Growing vegetables in water, also known as hydroponics, has advantages over cultivating plants in soil. Less space is required with hydroponics since the vegetable roots do not need to spread out through the soil to reach vital nutrients. Instead, the nutrients are provided with the water and are readily available. Hydroponically-grown vegetables are healthier because soil-borne pests and weeds are eliminated. Vegetables grown in water are also less labor-intensive than soil-grown vegetables, according to the Virginia Cooperative Extension.
Things You'll Need
- Net pots
- Hydroponic containers
- Grow lamps
- Clay aggregate
- Nutrient solution
Place the hydroponic containers in a sunny outdoor location. Hydroponically-grown vegetables can be grown indoors, but it's necessary to provide grow lights and a fan to maintain air circulation.
Cut a hole in the lid of the container, using scissors. The net pot holds the plant suspended over the nutrient solution using this hole in the lid. The diameter of the hole should be large enough for the lip of the net pot to rest on the surface of the lid.
Punch holes in the container’s lid with a knife. These holes improve aeration of the plant roots and reduce fungal growth in the water, according to the Virginia Cooperative Extension.
Fill your container with water and nutrient solution. Follow the directions on the nutrient solution’s label for dilution ratios. It is important to leave space between the surface of the water mixture and the container lid to allow for air circulation, according to the University of New Hampshire Cooperative Extension.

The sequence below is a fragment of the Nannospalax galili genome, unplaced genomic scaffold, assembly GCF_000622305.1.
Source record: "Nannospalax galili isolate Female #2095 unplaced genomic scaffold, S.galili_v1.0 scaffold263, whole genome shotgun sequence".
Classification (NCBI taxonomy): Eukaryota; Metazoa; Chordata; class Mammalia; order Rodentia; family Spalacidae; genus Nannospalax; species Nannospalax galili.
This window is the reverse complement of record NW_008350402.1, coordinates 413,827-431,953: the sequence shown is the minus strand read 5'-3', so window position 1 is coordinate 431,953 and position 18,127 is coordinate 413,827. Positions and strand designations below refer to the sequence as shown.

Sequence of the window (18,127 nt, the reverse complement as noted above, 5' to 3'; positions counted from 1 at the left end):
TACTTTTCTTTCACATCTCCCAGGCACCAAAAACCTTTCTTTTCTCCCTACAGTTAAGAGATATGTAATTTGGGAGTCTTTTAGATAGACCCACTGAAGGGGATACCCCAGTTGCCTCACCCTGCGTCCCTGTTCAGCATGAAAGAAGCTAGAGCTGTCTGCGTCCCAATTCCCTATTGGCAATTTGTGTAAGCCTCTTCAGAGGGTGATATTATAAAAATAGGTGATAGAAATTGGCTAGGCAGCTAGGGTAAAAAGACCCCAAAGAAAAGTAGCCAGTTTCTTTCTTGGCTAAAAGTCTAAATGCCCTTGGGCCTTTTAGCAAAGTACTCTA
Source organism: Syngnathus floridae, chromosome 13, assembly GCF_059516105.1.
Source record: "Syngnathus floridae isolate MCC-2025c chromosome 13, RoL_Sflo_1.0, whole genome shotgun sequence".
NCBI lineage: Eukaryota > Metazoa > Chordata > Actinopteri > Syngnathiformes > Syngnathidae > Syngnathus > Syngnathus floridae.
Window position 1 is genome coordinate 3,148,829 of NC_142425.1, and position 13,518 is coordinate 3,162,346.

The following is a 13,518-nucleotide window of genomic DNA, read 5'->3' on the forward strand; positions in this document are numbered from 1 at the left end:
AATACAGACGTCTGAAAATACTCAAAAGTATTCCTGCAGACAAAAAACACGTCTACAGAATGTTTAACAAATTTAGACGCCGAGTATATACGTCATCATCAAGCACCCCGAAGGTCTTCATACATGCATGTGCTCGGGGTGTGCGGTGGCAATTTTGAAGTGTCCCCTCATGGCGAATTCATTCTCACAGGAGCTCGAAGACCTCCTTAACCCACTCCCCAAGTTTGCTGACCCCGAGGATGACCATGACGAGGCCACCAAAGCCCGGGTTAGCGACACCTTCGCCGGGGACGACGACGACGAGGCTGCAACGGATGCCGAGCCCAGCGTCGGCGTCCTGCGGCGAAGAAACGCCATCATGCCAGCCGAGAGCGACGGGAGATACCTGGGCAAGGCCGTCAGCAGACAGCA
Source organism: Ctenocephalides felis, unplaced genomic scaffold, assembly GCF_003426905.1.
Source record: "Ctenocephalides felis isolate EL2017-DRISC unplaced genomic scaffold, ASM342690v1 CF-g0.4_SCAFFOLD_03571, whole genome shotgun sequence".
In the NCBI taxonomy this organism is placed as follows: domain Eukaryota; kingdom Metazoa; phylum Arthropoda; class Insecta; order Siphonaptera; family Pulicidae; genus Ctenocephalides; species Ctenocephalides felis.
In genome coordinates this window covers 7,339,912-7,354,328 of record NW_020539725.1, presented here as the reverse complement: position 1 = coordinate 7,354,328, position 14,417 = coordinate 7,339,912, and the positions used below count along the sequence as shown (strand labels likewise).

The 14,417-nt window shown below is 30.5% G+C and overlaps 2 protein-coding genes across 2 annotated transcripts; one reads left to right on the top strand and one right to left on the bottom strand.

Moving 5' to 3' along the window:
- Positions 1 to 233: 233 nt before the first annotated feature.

Clean the roots of young vegetable plants. Remove the soil and rinse any remaining debris from the plant’s roots and stem.
Place the plant in the net pot. Hold the base of the stem just below the top of the net pot while gently threading the roots through the openings on the side and bottom of the pot. Fill the pot with clay aggregate, a hydroponic growth medium that holds the plant and roots in place while allowing access to air and water.
Settle the net pot into the hole you cut in the container’s lid. Lower the lid onto the container, making sure the roots hang freely from the net pot into the water and nutrient solution.
Change the water and nutrient solution every two weeks, according to the University of Florida. The plants should receive direct light, from the sun or grow lamps, 14 hours each day, and air from a fan, if indoors.
Tips & Warnings
- Styrofoam boxes, or any container that has a lid, will work as a hydroponic container. Porous containers must be lined with black plastic to prevent leakage.
- The interior of metal containers must be painted with asphalt emulsion. This prevents the metal from leeching into the plant’s water and eliminates rust and corrosion.
- Nutrient solutions and net pots are available at garden centers.
- Net pots range in diameter and depth for various plant sizes.